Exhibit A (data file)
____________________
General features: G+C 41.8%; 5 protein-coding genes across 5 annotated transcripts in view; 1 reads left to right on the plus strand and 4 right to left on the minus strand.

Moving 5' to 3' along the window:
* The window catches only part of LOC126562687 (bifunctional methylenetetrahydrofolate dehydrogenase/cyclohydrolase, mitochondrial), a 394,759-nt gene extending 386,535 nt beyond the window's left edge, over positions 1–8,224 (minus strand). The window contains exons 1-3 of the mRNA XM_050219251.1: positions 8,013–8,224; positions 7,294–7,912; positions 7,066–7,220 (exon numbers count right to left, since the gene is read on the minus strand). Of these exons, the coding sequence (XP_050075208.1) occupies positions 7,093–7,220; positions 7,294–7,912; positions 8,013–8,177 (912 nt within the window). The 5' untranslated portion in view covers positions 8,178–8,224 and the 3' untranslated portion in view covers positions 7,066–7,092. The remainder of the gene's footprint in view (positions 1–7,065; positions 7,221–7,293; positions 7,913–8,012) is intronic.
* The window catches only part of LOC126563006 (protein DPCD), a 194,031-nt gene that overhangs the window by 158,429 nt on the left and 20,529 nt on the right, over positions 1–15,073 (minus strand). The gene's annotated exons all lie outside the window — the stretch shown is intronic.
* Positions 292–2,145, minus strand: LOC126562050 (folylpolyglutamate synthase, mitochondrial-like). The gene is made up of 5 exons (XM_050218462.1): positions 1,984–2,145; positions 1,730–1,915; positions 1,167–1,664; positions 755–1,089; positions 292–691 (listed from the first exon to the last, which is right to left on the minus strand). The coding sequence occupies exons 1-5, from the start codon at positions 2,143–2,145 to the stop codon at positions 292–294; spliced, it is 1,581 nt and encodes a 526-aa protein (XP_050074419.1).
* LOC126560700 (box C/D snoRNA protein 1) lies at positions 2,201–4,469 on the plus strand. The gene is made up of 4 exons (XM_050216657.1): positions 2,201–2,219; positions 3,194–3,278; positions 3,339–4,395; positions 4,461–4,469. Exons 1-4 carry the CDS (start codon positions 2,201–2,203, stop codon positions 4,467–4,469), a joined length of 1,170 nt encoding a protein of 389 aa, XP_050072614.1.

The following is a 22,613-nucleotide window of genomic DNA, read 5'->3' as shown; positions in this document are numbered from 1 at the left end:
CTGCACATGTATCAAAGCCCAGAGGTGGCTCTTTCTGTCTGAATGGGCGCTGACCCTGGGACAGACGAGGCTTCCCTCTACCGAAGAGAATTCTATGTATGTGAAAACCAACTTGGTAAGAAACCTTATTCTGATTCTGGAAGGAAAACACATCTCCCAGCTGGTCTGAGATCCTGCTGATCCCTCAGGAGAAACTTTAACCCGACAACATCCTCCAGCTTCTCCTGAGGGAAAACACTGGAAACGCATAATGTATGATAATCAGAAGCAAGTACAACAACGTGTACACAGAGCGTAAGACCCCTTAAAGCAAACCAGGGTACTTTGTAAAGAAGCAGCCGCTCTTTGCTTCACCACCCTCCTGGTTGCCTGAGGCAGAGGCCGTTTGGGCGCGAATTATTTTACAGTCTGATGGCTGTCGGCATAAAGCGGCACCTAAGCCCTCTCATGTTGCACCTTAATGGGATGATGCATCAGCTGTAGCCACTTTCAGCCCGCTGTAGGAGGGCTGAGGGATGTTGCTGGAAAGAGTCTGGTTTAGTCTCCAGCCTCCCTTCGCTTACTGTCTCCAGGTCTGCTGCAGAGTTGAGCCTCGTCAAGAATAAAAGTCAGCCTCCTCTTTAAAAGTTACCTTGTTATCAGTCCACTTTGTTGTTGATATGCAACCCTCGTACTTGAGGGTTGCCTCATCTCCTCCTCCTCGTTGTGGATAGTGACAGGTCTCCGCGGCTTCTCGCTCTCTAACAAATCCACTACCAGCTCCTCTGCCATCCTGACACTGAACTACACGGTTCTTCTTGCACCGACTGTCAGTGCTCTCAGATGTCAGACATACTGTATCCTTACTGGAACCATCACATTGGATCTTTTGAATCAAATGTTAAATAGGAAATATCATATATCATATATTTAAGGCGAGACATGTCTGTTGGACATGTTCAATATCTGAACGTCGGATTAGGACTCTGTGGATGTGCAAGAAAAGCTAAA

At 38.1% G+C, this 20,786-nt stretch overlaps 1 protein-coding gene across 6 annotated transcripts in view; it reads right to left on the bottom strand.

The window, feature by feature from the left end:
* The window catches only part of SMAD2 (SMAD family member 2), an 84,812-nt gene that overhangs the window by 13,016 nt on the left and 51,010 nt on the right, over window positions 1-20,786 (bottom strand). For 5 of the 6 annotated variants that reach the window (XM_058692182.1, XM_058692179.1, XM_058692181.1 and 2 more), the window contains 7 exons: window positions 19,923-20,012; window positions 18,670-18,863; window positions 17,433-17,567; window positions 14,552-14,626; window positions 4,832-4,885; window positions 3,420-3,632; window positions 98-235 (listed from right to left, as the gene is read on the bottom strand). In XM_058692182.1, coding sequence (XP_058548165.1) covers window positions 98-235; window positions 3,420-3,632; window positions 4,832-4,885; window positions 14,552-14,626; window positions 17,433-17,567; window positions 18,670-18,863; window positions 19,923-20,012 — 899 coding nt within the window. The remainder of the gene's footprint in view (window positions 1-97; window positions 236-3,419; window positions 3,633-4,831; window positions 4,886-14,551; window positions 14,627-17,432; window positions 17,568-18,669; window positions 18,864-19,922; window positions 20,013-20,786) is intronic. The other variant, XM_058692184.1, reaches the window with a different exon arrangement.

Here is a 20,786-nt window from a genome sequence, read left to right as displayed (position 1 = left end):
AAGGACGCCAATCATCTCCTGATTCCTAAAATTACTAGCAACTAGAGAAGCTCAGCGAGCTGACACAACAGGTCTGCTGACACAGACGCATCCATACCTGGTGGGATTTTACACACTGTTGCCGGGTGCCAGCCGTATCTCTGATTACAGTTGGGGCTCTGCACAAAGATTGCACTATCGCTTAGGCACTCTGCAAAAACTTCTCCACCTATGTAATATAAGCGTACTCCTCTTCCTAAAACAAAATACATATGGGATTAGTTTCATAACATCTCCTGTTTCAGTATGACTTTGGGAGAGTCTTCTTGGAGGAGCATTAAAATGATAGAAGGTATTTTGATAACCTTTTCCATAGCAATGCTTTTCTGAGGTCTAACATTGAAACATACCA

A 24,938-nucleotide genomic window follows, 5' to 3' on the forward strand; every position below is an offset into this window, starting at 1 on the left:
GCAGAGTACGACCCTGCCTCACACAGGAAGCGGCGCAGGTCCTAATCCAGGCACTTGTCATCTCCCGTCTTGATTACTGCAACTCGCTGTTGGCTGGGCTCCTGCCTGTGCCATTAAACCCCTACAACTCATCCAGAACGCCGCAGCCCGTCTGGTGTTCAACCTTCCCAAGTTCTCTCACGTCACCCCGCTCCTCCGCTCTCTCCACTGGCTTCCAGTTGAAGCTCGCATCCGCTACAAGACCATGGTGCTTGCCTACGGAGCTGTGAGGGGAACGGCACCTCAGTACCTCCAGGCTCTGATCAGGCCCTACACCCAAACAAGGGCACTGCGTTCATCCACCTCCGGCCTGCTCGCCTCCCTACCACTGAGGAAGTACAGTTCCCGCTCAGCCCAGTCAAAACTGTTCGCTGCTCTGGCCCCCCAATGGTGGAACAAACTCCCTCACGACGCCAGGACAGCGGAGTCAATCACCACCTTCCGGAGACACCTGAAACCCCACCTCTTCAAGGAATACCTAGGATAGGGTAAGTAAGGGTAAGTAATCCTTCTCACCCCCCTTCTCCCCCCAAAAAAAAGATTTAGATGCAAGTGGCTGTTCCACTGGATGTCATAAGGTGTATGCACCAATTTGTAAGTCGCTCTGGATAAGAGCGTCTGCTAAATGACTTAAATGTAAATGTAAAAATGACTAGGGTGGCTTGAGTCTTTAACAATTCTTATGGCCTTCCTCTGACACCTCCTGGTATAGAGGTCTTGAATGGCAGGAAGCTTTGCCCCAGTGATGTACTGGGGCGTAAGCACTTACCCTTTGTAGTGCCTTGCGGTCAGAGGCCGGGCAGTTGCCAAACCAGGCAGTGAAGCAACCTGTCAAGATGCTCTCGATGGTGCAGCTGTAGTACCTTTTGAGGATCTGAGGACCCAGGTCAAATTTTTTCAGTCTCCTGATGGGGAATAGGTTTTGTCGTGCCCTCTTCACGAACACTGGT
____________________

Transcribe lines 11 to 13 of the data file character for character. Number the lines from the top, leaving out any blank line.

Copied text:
* The window catches only part of SMAD2 (SMAD family member 2), an 84,812-nt gene that overhangs the window by 13,016 nt on the left and 51,010 nt on the right, over window positions 1-20,786 (bottom strand). For 5 of the 6 annotated variants that reach the window (XM_058692182.1, XM_058692179.1, XM_058692181.1 and 2 more), the window contains 7 exons: window positions 19,923-20,012; window positions 18,670-18,863; window positions 17,433-17,567; window positions 14,552-14,626; window positions 4,832-4,885; window positions 3,420-3,632; window positions 98-235 (listed from right to left, as the gene is read on the bottom strand). In XM_058692182.1, coding sequence (XP_058548165.1) covers window positions 98-235; window positions 3,420-3,632; window positions 4,832-4,885; window positions 14,552-14,626; window positions 17,433-17,567; window positions 18,670-18,863; window positions 19,923-20,012 — 899 coding nt within the window. The remainder of the gene's footprint in view (window positions 1-97; window positions 236-3,419; window positions 3,633-4,831; window positions 4,886-14,551; window positions 14,627-17,432; window positions 17,568-18,669; window positions 18,864-19,922; window positions 20,013-20,786) is intronic. The other variant, XM_058692184.1, reaches the window with a different exon arrangement.

Here is a 20,786-nt window from a genome sequence, read left to right as displayed (position 1 = left end):
AAGGACGCCAATCATCTCCTGATTCCTAAAATTACTAGCAACTAGAGAAGCTCAGCGAGCTGACACAACAGGTCTGCTGACACAGACGCATCCATACCTGGTGGGATTTTACACACTGTTGCCGGGTGCCAGCCGTATCTCTGATTACAGTTGGGGCTCTGCACAAAGATTGCACTATCGCTTAGGCACTCTGCAAAAACTTCTCCACCTATGTAATATAAGCGTACTCCTCTTCCTAAAACAAAATACATATGGGATTAGTTTCATAACATCTCCTGTTTCAGTATGACTTTGGGAGAGTCTTCTTGGAGGAGCATTAAAATGATAGAAGGTATTTTGATAACCTTTTCCATAGCAATGCTTTTCTGAGGTCTAACATTGAAACATACCA